The move could provide a shred of hope for Arizona businesses, especially those in the tourism and retail sectors, which have been hit especially hard by the pandemic.
“By allowing Mexican residents with a border crossing card to travel throughout Arizona rather than being limited to 75 miles, we will be able to attract additional visitors throughout the state and help the industry recover during these difficult times,” said Kim Sabow , President. and Executive Director of the Arizona Lodging and Tourism Association.
Retail businesses, especially those near the Arizona-Mexico border, either closed or saw their sales fall this year due to travel restrictions that have kept Mexican shoppers away for most of the past year, including the crucial season of Christmas shopping.
Alex Park, the deputy manager at Chi, one of the few retail stores in downtown Nogales that relies on Mexican shoppers, said sales have dropped considerably but have stayed open to support their workers.
“Most of our employees have their own family to support, and I hear what they say about their friends being laid off or their hours being cut because of their situation, and we don’t want that to happen.” “Said Park.
The expansion of the travel zone under the pilot program could benefit many more cities and, by extension, their residents, across the state, who could see higher tax revenues, according to city leaders.
“This program is beneficial to both tourists and the Arizona economy and could not have come at a better time,” said Glendale Mayor and MAG President Jerry Weiers.
Under the text of the legislation, Customs and Border Protection must report to Congress within 60 days of the bill’s approval of the status of the pilot program and any changes that need to be made to implement the change.
The border agency already screens applicants for border crossing cards, so the expansion will not require additional work from its employees.
Its full implementation still faces obstacles. The most important factor is the effort on both sides of the border to contain COVID-19 and allow unrestricted travel at border crossings to resume.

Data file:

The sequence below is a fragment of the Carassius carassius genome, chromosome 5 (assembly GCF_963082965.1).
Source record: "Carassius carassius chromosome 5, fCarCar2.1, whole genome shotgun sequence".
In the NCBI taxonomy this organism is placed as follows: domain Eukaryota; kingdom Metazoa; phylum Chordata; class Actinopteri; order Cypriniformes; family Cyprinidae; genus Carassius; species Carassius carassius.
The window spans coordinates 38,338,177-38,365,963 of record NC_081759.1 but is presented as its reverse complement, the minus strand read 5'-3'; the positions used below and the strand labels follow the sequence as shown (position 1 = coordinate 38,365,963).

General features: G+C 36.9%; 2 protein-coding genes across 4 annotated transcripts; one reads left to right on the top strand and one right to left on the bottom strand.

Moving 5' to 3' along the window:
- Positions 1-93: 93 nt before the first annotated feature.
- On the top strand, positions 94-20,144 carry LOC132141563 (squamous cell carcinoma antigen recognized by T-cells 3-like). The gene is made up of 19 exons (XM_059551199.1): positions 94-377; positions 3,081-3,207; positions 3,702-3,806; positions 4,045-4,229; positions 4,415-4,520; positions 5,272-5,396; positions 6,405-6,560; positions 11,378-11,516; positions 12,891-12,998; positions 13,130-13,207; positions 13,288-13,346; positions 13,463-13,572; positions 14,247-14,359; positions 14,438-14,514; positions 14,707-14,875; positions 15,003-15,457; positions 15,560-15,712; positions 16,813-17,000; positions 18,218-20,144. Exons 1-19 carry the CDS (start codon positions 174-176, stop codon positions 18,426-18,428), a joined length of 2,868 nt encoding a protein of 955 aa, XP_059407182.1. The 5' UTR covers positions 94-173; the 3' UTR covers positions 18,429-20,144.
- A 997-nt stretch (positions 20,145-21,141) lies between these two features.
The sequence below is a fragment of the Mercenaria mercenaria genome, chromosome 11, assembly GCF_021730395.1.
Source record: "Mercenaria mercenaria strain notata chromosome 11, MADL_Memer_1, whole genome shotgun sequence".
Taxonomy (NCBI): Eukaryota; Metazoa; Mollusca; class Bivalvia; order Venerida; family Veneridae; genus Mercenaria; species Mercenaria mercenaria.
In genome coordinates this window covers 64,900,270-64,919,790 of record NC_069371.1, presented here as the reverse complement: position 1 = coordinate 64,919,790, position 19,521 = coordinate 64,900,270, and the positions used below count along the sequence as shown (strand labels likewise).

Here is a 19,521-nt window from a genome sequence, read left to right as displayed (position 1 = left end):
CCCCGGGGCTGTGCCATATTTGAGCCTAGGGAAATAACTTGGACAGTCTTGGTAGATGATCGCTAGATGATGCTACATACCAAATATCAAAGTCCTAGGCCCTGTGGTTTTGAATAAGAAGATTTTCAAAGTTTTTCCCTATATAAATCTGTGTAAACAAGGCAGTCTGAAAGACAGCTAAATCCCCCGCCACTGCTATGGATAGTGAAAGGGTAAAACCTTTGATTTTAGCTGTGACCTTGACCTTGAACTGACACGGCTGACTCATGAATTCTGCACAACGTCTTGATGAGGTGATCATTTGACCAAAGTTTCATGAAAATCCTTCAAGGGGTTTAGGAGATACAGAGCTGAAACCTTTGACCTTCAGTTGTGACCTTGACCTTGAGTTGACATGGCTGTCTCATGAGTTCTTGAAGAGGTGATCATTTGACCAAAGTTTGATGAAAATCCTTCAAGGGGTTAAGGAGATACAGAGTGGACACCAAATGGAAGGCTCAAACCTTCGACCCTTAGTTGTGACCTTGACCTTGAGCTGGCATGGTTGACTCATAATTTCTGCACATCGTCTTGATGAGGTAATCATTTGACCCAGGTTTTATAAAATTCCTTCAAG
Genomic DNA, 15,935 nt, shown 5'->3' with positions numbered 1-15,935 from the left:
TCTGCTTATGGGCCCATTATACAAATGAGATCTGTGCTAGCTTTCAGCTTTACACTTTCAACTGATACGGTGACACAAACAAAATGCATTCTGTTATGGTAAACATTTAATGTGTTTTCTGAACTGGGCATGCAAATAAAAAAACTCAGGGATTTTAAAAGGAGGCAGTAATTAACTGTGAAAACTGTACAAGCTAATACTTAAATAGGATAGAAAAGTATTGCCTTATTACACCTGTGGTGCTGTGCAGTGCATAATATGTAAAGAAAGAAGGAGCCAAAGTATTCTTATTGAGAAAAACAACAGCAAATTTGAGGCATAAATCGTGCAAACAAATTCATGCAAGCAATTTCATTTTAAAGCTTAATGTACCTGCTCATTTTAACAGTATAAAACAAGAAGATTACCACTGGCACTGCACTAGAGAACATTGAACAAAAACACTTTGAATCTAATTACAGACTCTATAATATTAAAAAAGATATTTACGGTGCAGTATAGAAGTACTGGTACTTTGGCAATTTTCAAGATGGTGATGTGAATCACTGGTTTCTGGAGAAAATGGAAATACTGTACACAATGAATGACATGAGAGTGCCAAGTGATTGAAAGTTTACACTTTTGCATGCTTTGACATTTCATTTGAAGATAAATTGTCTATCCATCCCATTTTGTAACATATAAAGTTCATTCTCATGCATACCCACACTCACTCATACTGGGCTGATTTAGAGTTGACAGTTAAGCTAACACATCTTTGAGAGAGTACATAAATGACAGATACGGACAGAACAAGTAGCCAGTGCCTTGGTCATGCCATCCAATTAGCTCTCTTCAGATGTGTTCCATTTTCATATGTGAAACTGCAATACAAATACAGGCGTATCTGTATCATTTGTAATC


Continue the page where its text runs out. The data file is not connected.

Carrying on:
Much work remains on that front. Arizona is in dire straits regarding COVID-19.
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Stanton has criticized Arizona Governor Doug Ducey’s handling of the pandemic, saying he has not done enough to contain the virus. He continued to push for stronger measures, such as a mask mandate, greater access to testing, and better monitoring of contracts.
“The response that our state has provided has not been acceptable and many things go into that, including the ability to get the maximum benefit from the Southwest Tourism Expansion Act,” Stanton said. “We can only get the most out of it once we get over the current public health crisis.”
Mexico has not done better. The virus continues to spread uncontrollably across the country. The state of Sonora is near the top in reported cases, even though its population is smaller than many other states that report fewer cases.
Garcia said another potential benefit from this travel zone expansion could come from across the border. US policies are often reciprocal on the part of the Mexican government, which could also ease restrictions on US visitors to Sonora and northern Mexico, he said.
Translation: Javier Arce